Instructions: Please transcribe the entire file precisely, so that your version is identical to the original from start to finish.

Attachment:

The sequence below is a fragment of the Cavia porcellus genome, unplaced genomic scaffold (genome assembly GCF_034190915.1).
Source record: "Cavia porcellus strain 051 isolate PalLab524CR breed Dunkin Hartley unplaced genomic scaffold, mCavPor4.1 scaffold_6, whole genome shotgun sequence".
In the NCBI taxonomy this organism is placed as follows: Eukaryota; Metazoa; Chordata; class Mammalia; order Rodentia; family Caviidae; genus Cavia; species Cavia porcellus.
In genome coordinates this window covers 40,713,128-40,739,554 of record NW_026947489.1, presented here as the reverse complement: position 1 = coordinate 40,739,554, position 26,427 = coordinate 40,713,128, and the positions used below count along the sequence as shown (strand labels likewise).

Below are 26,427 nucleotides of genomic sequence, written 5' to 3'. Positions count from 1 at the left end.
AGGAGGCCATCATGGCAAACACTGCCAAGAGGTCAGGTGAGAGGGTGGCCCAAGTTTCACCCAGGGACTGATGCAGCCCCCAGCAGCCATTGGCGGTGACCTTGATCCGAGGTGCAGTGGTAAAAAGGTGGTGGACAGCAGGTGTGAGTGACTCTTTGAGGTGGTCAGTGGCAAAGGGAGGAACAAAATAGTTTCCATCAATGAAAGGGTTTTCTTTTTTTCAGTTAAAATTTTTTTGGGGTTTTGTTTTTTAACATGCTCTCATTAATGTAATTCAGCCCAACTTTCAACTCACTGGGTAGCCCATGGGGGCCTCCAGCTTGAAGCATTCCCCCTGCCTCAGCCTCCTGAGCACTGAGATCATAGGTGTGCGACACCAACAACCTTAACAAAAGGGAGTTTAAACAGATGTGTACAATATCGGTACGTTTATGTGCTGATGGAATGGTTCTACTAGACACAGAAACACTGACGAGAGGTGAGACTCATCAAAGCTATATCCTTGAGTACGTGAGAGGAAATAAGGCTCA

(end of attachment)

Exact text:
The sequence below is a fragment of the Cavia porcellus genome, unplaced genomic scaffold (genome assembly GCF_034190915.1).
Source record: "Cavia porcellus strain 051 isolate PalLab524CR breed Dunkin Hartley unplaced genomic scaffold, mCavPor4.1 scaffold_6, whole genome shotgun sequence".
In the NCBI taxonomy this organism is placed as follows: Eukaryota; Metazoa; Chordata; class Mammalia; order Rodentia; family Caviidae; genus Cavia; species Cavia porcellus.
In genome coordinates this window covers 40,713,128-40,739,554 of record NW_026947489.1, presented here as the reverse complement: position 1 = coordinate 40,739,554, position 26,427 = coordinate 40,713,128, and the positions used below count along the sequence as shown (strand labels likewise).

Below are 26,427 nucleotides of genomic sequence, written 5' to 3'. Positions count from 1 at the left end.
AGGAGGCCATCATGGCAAACACTGCCAAGAGGTCAGGTGAGAGGGTGGCCCAAGTTTCACCCAGGGACTGATGCAGCCCCCAGCAGCCATTGGCGGTGACCTTGATCCGAGGTGCAGTGGTAAAAAGGTGGTGGACAGCAGGTGTGAGTGACTCTTTGAGGTGGTCAGTGGCAAAGGGAGGAACAAAATAGTTTCCATCAATGAAAGGGTTTTCTTTTTTTCAGTTAAAATTTTTTTGGGGTTTTGTTTTTTAACATGCTCTCATTAATGTAATTCAGCCCAACTTTCAACTCACTGGGTAGCCCATGGGGGCCTCCAGCTTGAAGCATTCCCCCTGCCTCAGCCTCCTGAGCACTGAGATCATAGGTGTGCGACACCAACAACCTTAACAAAAGGGAGTTTAAACAGATGTGTACAATATCGGTACGTTTATGTGCTGATGGAATGGTTCTACTAGACACAGAAACACTGACGAGAGGTGAGACTCATCAAAGCTATATCCTTGAGTACGTGAGAGGAAATAAGGCTCA